The Black Chamber

To prove the importance of secure ciphers, here is the tragic story of Mary Queen of Scots, who was foolish enough to use a weak cipher in the 16th century, long after codebreakers had mastered frequency analysis.

To cut a long story short, Mary wanted to assassinate Queen Elizabeth I, and began exchanging messages with her co-conspirators, in particular Anthony Babington. This was dubbed the Babington Plot. Their messages were so treacherous that they were enciphered, so that they could not be read if they fell into the wrong hands.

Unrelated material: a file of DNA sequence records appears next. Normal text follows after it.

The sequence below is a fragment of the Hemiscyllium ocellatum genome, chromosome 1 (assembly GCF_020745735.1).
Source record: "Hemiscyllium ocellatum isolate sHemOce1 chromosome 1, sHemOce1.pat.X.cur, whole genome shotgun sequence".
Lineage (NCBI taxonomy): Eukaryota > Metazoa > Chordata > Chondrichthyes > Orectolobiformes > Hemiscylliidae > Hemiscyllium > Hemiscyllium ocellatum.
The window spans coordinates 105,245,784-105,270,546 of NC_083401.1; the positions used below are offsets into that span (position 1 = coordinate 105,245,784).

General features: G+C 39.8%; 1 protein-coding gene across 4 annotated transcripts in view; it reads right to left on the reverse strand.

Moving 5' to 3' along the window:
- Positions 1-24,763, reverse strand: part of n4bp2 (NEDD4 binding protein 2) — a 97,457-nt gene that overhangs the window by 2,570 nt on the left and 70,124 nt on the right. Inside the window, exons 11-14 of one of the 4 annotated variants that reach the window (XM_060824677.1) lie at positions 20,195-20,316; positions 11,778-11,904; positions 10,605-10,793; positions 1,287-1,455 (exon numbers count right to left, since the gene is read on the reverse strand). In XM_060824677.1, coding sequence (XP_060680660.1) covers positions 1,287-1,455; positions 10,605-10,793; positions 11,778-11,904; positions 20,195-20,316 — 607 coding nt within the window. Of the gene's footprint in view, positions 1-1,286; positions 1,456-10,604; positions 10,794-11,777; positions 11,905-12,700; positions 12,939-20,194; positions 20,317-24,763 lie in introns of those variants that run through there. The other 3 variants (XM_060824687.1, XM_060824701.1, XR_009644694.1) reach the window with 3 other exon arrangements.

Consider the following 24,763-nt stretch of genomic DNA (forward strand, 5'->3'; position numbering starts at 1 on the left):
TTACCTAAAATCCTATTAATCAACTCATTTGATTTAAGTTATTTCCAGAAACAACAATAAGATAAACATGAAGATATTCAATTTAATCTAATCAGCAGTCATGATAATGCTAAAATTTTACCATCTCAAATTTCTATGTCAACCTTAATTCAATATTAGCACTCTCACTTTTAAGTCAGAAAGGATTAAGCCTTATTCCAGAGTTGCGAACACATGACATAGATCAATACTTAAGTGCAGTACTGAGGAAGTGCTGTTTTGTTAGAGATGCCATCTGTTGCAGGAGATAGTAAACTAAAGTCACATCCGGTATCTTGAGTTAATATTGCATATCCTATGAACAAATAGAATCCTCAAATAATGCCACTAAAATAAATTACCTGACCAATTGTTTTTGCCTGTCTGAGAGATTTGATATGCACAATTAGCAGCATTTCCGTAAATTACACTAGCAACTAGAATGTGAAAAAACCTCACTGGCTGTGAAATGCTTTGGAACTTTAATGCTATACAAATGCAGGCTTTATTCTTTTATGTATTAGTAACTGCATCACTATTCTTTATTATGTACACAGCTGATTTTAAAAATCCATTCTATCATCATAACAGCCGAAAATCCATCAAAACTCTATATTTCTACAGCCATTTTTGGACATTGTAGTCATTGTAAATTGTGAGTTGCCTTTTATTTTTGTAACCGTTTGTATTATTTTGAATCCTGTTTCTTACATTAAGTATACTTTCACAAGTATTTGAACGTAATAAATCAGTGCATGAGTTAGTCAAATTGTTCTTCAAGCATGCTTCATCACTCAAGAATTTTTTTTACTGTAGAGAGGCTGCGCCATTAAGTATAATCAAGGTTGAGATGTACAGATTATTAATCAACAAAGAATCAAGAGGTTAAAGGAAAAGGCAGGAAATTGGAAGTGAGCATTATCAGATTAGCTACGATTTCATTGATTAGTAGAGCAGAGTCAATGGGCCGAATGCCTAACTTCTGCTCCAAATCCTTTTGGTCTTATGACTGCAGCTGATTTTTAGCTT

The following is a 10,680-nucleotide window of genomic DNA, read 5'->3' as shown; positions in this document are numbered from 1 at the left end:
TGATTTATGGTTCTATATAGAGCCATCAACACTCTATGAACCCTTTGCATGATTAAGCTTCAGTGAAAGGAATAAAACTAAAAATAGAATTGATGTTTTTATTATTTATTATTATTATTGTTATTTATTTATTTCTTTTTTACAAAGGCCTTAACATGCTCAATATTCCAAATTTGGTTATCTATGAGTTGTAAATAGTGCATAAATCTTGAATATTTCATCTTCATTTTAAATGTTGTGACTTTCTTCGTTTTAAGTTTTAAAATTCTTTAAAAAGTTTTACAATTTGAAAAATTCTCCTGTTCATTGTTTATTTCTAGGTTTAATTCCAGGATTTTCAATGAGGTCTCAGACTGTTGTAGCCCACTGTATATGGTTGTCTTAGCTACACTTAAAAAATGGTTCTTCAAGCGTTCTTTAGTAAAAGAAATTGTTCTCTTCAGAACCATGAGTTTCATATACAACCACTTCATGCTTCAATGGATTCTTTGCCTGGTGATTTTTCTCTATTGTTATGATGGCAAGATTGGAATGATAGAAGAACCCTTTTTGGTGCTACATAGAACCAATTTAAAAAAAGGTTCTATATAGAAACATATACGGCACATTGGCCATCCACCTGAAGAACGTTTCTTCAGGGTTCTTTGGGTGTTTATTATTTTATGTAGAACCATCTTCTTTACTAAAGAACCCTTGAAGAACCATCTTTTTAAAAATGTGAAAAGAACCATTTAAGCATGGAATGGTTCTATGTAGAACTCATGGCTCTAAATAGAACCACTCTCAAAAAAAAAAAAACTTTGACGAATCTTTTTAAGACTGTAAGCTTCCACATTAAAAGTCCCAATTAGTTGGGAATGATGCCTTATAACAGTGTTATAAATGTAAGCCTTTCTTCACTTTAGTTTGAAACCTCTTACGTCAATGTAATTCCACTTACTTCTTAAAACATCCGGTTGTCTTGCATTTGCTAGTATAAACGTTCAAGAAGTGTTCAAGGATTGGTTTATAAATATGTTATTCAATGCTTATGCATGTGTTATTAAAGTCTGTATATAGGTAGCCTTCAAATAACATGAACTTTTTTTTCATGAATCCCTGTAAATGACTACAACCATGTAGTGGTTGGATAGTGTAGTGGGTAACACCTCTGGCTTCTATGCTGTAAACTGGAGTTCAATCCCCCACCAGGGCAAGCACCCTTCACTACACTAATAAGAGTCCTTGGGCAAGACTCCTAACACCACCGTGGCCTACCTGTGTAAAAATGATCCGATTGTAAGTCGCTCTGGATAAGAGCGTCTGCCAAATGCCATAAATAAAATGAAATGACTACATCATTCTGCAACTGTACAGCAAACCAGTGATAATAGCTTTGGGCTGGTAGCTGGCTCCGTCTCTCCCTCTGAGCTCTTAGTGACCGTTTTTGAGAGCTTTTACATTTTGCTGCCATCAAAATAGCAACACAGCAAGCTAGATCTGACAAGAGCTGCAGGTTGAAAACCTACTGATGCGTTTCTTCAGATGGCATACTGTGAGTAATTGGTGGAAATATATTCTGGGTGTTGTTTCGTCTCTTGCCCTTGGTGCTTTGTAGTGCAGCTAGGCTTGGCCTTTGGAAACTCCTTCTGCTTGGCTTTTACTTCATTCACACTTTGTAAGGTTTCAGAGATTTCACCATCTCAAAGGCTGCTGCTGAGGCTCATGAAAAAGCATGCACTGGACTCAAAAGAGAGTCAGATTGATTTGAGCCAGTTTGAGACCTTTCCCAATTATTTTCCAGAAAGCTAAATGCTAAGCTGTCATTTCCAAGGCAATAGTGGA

Here you can see a mock-up of the letters that were sent between Mary Queen of Scots and Anthony Babington:

The cipher that Mary used is shown below. It has a cipher alphabet, with substitutions for each letter from A to Z. The cipher also contains some code symbols for the most common words, and some more sophisticated symbols. This mixture of codes and ciphers is known as a nomenclator.

Mary's messages were captured by Elizabeth's spies and they were cracked by her chief codebreaker. Mary was immediately arrested, put on trial and the deciphered messages were used as evidence of her treachery. She was found guilty and was executed in 1587 ... all because her cipher was cracked.